How Not to Get Lost in The Woods

Do you see the arrow?

One recent morning, my husband Dan and I were talking about a spot on our 40 acre property.  He was explaining to me how to get to this particular spot: “You walk along the Ridge Trail (we have names for the trails and even some of the more distinctive trees on our property) almost to the Meadow (a clearing in the woods that you can’t see from our house). 

I interrupted, “Do you mean until you are parallel to the Meadow??  because the Ridge Trail doesn’t get close to the Meadow”. 

“Um, yes it does”.

“Nope. Nope it does not”!

We then looked at an aerial photo of our property, where lo and behold our Meadow was indeed very close to the Ridge Trail.  How can that be?!  Our 40 acre square looks so different in my head! 

I must admit here that navigating through woodland is a skill that I am, um, well I don’t want to say ‘lacking’, so I’ll say ‘honing’ instead. I may have even gotten sort-of-lost in my own woods, once. A long time ago.

Why am I telling on myself like this??  Because I want to point out that We Don’t Have To Be Good At Everything.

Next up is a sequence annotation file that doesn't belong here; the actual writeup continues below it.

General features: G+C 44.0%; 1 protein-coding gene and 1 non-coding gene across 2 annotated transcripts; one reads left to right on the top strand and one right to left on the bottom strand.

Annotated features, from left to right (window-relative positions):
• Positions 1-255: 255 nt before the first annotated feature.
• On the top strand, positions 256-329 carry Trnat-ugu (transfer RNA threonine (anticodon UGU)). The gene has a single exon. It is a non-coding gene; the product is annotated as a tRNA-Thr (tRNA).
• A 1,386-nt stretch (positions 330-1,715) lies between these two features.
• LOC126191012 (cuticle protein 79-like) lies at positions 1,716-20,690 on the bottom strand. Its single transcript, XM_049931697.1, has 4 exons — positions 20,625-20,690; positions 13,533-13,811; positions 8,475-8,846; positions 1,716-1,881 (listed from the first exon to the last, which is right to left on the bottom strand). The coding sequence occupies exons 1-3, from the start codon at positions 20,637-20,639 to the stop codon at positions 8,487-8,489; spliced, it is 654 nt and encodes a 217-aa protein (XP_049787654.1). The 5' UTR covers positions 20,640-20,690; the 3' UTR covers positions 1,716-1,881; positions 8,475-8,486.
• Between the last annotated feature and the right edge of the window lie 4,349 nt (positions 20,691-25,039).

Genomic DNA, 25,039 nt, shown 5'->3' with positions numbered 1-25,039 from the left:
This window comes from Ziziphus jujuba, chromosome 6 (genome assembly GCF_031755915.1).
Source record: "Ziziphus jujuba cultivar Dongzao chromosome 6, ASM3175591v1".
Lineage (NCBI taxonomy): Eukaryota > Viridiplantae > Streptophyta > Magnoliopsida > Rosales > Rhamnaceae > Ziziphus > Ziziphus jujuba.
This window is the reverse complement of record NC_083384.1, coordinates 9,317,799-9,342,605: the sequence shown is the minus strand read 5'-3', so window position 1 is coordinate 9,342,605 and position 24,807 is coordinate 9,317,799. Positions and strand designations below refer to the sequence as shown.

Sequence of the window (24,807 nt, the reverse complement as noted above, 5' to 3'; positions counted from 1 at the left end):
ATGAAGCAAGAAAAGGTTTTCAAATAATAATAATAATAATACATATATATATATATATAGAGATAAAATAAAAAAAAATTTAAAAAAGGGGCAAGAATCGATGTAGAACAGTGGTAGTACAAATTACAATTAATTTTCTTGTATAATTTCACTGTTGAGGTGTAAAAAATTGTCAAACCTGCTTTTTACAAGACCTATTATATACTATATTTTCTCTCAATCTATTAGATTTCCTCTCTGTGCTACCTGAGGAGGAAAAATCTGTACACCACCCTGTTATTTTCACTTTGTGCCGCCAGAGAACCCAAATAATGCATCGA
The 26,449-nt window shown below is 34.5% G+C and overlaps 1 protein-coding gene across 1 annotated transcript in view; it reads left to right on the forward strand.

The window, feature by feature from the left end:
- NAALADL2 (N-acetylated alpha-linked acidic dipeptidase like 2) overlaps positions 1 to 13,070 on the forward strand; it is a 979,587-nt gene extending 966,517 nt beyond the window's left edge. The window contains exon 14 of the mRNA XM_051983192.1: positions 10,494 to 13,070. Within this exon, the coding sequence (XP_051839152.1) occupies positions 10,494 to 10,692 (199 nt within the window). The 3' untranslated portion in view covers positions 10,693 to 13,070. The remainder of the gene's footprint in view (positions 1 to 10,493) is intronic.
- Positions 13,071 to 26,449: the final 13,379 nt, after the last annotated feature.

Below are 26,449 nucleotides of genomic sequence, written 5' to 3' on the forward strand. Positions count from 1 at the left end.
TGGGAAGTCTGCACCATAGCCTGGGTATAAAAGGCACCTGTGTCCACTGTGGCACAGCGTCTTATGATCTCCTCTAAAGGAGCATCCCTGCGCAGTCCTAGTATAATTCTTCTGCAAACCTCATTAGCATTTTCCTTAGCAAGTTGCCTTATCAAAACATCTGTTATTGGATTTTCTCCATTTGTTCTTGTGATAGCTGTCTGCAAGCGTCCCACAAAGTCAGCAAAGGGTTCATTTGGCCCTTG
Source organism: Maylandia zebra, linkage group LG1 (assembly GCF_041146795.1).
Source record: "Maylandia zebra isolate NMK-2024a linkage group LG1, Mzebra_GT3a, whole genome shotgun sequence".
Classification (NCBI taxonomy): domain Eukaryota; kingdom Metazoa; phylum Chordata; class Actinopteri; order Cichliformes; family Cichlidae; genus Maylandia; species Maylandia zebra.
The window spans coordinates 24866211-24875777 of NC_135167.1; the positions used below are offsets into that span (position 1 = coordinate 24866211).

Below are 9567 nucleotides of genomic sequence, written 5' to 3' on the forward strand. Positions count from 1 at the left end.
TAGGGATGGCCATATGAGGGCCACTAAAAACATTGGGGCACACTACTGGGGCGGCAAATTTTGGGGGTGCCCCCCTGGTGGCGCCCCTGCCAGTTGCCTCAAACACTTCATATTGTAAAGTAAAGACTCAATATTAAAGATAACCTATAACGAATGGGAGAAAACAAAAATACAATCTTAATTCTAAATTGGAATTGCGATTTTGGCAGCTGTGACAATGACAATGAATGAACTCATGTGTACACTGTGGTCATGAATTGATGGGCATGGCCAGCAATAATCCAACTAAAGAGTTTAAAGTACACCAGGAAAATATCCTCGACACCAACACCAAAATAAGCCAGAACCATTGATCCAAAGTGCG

Though it seems reasonable to WANT to be good at navigating through woodland when foraging for wild foods is your chosen profession, you don’t HAVE to be. 

Really.

What I lack in skill here, I have learned to make up for in rigorousness.  (Is that a word?  Yes, yes it is).   I do what I CAN do, without getting lost, and I have some ‘rules’ that I’ve made for myself. Obviously, I could forage in fields and open places where it would be difficult to get lost……..but……I LOVE being in the woods! And that’s pretty much the only place you can find wild goodies like fiddleheads and morels. SO….here’s how I navigate:

  • I follow trails, and only leave the trail if I can still see it. 
  • If the trail forks, I mark it somehow so that I’ll know which way to turn when I come back. See the photo at the top of this post? I took a few sticks and laid them out in an arrow shape in the middle of the trail so I’d be sure to see it, and take the correct trail.
  • I make mental notes about things that stand out – like a boulder that is heart-shaped, or a  tree that looks like it has lips.  When I’m heading back to my starting point, I can reassure myself along the way that haven’t gotten turned around.
  • I always tell someone where I’m going. Usually this ‘someone’ is my husband, Dan. That way, if I get myself in trouble and my phone doesn’t have service, he will at least know where to start looking if I haven’t returned in time for cribbage on Saturday morning.

You don’t have to be good at everything, so be good at what you DO know.  Be fearless. And make a smart plan.

Isn’t this a beautiful stump? It marks a turn on a trail that I like to hike on.

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